Titus Salt had a vision for a utopian town built around his textile mill. Today Saltaire is an example of a mid-19th Century industrial village highlighting the importance of the textile industry and has been declared a UNESCO World Heritage Site. Salt's textile mill is a shopping mall and the workers' homes are now very "des res," desirable residences in Brit-speak.
He was disgusted with conditions for workers in the cities during the height of the Industrial Revolution and decided to construct his own city where workers and their families could live better and more productive lives. Even the lowest level workers had four-room flats, supervisors lived even better. He built a school, a church, an infirmary and special homes for retired and disabled workers.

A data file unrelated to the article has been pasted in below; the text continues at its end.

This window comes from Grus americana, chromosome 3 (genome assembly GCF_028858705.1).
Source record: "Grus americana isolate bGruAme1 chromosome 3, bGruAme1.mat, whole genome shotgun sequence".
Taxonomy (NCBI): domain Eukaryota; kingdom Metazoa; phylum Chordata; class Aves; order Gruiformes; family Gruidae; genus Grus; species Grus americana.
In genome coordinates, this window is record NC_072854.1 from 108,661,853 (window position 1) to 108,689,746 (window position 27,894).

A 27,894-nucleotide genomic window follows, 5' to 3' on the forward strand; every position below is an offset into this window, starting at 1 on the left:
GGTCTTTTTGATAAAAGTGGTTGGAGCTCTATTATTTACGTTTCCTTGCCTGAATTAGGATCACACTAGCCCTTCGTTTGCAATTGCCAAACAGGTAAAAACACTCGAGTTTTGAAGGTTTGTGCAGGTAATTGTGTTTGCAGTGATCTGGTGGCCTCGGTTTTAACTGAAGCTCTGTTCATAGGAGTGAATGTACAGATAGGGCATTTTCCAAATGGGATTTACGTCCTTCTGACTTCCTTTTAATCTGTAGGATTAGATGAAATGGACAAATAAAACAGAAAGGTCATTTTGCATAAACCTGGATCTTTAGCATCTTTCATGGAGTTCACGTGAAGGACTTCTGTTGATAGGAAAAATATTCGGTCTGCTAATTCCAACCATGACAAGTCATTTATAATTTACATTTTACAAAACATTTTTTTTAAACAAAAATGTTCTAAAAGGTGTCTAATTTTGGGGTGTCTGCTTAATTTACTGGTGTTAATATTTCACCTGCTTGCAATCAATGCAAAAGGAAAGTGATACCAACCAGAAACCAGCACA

But it wasn't utopia for the workers. Titus Salt was also profit minded and his mill was the only one that could take in raw wool on one end and put out finished fabric from the other end. The work must have been hard and unions helped look out for workers' rights. Strikes were harshly dealt with but the workers at Saltaire respected their benefactor enough to dedicate a statue to him in the church. Titus believed in temperance, not for himself, just for his workers. He knew what "demon rum" could do to the workers so he wouldn't permit a tavern in his town. Instead he encouraged people to visit the leisure center where they could work off their extra energy. Today one of the local watering holes is called appropriately "Don't Tell Titus!"